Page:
"He made up for some of my lack of talent": Lars Ulrich remembers meeting James Hetfield for the first time

Singer and guitarist James Hetfield (right) and drummer Lars Ulrich of American heavy metal band Metallica at the Aardshock Festival in the Netherlands, February 1984
(Image credit: Pete Cronin/Redferns/Getty Images)

Metallica was such an odd group of people to be in a band together that it took a few goes to get right, and even then tragedy sometimes forced their hand. Strangest of all was the uneasy partnership at the band’s core, the one between intense, bottle-it-up frontman James Hetfield and breezy, let-it-all-out drummer Lars Ulrich. 

They first met after Ulrich, fresh from seeing his dream of becoming a tennis pro fade away, placed an ad in the local paper looking for bandmates. He reminisced to Classic Rock about his first impressions of the singer. “We instantly connected over music,” he said. “He freaked out about my record collection and seeing all that stuff from England, and I didn’t know that much about the Aerosmiths of this world. We filled each other’s voids right there.” 

Ulrich remembers the young Hetfield as an extremely shy presence around people. “We were a perfect match because I thought that I could help pull some of that stuff out of him,” Ulrich told Classic Rock. “He made up for some of my lack of talent. It was a yin and yang kind of thing. I felt it from the get-go.”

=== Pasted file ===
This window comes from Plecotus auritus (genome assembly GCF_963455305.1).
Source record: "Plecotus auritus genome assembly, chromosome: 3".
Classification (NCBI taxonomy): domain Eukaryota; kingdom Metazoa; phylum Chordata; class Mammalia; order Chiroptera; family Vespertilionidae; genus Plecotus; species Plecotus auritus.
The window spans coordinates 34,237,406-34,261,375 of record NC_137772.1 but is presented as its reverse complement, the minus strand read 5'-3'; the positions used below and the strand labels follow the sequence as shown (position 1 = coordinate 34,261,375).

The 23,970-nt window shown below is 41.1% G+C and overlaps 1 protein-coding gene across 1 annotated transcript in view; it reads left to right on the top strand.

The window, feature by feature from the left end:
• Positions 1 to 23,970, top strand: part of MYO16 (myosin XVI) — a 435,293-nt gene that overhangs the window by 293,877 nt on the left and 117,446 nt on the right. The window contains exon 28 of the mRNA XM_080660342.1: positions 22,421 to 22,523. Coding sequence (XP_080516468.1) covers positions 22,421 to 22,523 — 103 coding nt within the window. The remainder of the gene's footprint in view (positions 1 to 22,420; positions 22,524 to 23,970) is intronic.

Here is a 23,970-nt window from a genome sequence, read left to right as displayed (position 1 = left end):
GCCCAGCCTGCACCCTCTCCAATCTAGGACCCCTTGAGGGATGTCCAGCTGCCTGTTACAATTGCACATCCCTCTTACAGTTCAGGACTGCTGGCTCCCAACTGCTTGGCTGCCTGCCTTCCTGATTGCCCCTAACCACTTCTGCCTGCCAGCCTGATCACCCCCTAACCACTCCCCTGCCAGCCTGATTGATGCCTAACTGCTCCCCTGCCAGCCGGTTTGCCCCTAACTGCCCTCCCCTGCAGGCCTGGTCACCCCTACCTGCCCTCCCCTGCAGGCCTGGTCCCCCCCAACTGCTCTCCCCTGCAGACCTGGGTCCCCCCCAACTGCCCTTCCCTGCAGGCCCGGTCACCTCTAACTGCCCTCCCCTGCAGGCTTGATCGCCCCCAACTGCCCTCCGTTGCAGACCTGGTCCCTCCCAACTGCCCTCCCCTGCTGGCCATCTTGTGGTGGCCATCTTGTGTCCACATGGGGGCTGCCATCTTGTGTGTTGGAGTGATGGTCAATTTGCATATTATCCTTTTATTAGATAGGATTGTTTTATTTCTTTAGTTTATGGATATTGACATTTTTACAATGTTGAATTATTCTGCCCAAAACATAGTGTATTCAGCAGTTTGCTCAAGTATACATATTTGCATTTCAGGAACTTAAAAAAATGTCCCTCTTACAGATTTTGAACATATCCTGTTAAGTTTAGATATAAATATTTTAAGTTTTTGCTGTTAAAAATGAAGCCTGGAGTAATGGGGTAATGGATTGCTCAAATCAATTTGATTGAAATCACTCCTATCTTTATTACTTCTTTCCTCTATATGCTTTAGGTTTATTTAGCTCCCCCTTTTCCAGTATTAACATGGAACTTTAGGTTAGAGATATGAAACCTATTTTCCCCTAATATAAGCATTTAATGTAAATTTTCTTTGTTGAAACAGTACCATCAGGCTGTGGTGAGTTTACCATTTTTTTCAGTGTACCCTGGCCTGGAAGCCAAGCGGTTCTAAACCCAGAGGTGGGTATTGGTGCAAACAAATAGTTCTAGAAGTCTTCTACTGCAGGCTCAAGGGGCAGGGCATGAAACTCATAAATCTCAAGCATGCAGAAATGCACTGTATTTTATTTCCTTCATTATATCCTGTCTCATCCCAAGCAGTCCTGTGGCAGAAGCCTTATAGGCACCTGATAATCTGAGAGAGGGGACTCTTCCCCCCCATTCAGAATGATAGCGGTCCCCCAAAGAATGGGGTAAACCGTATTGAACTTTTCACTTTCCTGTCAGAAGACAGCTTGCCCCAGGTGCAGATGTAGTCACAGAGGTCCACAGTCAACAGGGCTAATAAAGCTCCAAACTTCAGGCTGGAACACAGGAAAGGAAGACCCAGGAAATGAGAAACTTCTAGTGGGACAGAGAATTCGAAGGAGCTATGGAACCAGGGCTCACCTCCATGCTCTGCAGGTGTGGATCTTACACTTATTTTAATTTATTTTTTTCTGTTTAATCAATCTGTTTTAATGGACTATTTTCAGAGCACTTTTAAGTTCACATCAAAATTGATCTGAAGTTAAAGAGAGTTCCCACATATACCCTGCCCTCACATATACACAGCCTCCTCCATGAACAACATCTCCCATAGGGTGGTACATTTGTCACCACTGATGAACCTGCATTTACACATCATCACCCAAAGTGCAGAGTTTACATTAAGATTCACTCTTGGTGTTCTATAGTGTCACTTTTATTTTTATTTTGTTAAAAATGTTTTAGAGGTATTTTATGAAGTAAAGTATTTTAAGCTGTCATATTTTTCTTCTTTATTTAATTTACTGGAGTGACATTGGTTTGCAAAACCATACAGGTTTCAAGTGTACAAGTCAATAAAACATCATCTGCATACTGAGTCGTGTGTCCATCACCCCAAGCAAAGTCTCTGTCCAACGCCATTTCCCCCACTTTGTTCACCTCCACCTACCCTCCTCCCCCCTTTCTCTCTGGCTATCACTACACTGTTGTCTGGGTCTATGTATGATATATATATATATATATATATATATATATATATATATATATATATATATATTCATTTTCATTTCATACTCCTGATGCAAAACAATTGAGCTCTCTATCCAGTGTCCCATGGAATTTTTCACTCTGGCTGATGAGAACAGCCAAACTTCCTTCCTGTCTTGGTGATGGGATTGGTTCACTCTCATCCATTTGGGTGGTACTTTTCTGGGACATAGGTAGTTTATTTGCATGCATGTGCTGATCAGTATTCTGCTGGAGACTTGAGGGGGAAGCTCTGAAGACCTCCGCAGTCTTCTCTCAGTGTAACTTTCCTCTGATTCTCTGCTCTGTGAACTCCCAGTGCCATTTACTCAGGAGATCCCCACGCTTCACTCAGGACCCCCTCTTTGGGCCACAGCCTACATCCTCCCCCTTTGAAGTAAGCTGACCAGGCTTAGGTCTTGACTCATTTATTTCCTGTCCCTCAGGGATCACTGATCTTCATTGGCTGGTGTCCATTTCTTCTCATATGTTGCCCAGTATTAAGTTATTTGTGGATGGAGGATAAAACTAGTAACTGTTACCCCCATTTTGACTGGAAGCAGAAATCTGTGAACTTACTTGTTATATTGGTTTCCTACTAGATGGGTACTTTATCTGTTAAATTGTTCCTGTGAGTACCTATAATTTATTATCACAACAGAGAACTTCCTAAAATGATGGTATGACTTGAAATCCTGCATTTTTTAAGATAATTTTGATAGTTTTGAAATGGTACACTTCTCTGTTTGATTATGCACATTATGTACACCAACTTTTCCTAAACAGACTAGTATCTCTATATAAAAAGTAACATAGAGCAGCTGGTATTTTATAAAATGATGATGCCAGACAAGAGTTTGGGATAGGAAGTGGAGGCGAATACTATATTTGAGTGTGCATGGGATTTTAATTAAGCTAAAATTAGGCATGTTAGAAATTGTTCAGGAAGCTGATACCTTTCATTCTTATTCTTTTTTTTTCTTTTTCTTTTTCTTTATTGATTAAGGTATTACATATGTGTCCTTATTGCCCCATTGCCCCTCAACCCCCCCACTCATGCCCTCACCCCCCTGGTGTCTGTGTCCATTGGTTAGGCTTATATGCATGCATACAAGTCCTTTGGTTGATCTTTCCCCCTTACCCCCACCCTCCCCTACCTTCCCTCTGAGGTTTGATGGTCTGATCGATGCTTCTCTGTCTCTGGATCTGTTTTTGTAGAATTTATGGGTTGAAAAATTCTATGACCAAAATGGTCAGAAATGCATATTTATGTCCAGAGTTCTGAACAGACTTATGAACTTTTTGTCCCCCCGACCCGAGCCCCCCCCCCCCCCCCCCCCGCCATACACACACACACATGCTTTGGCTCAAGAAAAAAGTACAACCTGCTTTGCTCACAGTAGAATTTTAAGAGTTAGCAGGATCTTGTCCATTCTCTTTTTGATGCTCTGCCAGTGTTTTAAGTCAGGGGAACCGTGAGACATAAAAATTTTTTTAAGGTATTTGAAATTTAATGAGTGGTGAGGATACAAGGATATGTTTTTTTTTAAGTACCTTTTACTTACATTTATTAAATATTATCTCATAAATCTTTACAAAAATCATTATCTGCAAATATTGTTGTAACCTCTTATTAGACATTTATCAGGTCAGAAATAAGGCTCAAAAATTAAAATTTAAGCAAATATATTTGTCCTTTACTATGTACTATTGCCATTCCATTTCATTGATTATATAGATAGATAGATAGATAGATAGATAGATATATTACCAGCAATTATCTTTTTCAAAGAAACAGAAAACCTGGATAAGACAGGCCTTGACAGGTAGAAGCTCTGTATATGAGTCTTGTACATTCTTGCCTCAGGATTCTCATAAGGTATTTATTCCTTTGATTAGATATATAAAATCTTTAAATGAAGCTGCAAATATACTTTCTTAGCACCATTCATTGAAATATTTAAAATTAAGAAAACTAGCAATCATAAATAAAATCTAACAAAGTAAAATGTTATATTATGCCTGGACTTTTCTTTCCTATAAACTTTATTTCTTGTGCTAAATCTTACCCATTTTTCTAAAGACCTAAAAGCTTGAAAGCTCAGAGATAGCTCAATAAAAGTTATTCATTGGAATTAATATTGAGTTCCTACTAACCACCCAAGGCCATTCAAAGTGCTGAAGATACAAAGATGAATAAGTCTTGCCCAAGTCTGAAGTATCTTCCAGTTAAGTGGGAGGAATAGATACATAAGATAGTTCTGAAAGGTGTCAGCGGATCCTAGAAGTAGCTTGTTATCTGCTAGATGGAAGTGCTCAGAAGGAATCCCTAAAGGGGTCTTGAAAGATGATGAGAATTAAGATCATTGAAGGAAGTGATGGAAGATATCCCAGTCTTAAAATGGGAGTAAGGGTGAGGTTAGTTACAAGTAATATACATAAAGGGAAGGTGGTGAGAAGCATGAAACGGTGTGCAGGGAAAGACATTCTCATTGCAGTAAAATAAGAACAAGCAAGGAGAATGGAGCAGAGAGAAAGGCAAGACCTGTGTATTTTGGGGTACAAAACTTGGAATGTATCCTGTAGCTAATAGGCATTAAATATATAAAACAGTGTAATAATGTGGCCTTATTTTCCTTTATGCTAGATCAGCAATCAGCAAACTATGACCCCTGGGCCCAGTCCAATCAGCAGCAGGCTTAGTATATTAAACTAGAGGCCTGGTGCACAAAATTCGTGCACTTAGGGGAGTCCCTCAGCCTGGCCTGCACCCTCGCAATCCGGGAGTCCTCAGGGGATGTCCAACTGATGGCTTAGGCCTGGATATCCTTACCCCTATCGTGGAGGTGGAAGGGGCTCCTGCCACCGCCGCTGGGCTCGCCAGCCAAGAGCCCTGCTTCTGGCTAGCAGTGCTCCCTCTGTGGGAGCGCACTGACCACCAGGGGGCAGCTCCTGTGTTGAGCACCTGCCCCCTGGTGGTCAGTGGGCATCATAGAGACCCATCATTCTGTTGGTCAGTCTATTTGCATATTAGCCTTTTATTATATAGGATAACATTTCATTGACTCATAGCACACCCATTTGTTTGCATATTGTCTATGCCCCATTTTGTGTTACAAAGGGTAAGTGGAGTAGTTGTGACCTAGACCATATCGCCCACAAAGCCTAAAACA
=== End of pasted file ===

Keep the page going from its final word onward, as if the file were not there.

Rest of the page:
Talking about the group’s formative years, Hetfield once described Ulrich as being on a different planet to his bandmates, declaring, “We ate McDonald’s, he ate herring,” but the drummer says he’d already spent a large amount of time in the States and wasn’t the, umm, fish out of water that the singer makes him out to be. “Obviously there were cultural differences, but I was in America four four-to-six weeks out of every year when I was growing up,” he countered. “Being around McDonald’s or 39 channels on the television wasn’t new to me. I didn’t come over with a Danish flag going, “Come on everybody, let’s eat herring!”

Reflecting on their relationship now and how it’s endured over four decades, Ulrich thinks that he sees a side to Hetfield that others rarely get to witness. “He’s much sweeter and more vulnerable than people think he is,” opined the drummer. “I always felt he was a vey gentle soul and a very loving guy.”

Niall Doherty

Niall Doherty is a writer and editor whose work can be found in Classic Rock, The Guardian, Music Week, FourFourTwo, on Apple Music and more. Formerly the Deputy Editor of Q magazine, he co-runs the music Substack letter The New Cue with fellow former Q colleagues Ted Kessler and Chris Catchpole. He is also Reviews Editor at Record Collector. Over the years, he's interviewed some of the world's biggest stars, including Elton John, Coldplay, Arctic Monkeys, Muse, Pearl Jam, Radiohead, Depeche Mode, Robert Plant and more. Radiohead was only for eight minutes but he still counts it.